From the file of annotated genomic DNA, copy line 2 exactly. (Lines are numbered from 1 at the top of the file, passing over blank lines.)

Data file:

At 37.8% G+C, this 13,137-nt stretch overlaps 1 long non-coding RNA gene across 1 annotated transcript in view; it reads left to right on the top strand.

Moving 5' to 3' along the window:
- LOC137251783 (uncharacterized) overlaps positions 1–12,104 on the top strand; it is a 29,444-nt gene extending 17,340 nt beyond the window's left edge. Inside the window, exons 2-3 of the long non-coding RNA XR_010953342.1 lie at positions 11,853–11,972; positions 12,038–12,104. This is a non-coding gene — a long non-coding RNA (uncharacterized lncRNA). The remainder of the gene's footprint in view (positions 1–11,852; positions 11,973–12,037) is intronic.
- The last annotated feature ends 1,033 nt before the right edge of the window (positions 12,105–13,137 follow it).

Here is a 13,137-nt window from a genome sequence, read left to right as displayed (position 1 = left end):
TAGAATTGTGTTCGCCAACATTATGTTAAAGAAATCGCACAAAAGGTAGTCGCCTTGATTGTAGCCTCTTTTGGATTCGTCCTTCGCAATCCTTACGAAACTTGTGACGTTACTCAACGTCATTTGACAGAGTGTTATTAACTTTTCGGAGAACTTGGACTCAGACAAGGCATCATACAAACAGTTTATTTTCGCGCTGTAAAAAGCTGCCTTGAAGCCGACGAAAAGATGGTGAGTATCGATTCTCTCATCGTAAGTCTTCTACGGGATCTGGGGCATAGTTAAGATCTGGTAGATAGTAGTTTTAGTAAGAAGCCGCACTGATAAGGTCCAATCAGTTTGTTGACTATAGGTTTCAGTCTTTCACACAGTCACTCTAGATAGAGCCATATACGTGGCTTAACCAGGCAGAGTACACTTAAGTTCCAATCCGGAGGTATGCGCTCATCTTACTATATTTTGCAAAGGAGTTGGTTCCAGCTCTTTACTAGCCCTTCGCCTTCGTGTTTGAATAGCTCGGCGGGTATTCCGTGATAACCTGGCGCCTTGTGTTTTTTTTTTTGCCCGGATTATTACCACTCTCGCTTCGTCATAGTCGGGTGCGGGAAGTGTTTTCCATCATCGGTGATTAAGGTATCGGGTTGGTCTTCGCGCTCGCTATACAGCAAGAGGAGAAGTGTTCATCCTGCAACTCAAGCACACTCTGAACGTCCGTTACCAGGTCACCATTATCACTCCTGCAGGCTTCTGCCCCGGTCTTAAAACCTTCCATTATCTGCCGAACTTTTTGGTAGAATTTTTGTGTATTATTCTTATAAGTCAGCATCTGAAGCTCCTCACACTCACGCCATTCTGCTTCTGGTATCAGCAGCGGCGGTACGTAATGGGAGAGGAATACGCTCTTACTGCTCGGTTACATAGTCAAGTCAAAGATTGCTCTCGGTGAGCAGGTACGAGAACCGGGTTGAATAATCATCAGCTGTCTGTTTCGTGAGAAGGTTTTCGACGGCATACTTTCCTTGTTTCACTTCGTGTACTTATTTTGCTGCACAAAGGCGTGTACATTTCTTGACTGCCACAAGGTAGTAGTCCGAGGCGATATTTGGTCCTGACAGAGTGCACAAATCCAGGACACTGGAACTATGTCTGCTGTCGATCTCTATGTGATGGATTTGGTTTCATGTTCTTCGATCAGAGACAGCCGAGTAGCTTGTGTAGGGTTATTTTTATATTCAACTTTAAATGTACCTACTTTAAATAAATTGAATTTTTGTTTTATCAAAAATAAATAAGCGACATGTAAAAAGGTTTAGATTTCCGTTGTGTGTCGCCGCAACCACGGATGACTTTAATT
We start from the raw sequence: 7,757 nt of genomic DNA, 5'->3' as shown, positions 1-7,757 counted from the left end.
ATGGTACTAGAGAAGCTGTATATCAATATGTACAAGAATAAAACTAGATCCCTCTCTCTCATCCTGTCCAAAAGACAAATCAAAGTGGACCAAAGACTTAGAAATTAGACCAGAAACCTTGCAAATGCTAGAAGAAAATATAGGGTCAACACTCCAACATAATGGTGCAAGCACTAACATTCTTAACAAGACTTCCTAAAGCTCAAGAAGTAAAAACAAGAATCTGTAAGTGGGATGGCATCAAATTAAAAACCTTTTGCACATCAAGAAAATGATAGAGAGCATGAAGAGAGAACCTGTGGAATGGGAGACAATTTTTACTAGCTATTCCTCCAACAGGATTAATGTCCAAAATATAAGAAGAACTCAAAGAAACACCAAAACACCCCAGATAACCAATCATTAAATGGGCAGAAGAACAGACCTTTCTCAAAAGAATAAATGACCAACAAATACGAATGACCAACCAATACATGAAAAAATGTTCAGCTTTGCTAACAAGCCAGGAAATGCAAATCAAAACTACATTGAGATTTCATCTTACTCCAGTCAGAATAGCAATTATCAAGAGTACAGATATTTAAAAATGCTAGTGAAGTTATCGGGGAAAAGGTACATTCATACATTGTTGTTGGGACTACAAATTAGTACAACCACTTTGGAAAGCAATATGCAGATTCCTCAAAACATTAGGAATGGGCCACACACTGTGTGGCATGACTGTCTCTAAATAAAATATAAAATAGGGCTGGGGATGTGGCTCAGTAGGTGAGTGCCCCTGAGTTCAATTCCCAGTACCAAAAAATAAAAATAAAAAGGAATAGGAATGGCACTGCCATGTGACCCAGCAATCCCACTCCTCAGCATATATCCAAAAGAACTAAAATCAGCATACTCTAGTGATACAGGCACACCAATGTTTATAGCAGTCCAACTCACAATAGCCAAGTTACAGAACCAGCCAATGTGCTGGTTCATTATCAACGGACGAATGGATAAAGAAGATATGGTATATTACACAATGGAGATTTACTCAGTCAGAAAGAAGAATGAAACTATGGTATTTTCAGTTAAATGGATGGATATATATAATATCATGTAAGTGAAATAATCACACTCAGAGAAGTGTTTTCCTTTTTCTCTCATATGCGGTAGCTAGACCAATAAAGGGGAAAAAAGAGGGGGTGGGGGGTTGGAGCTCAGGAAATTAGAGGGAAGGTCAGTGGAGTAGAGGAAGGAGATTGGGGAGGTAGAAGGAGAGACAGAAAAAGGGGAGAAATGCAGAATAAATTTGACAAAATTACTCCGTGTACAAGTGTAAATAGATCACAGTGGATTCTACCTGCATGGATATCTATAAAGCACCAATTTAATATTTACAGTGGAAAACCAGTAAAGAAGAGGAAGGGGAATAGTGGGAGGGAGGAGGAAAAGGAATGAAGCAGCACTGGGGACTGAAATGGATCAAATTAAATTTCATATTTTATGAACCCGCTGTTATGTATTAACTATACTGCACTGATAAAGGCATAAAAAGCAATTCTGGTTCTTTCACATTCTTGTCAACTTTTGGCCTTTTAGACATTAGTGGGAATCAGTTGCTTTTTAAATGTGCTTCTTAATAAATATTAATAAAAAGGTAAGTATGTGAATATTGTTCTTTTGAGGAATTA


Moving 5' to 3' along the window: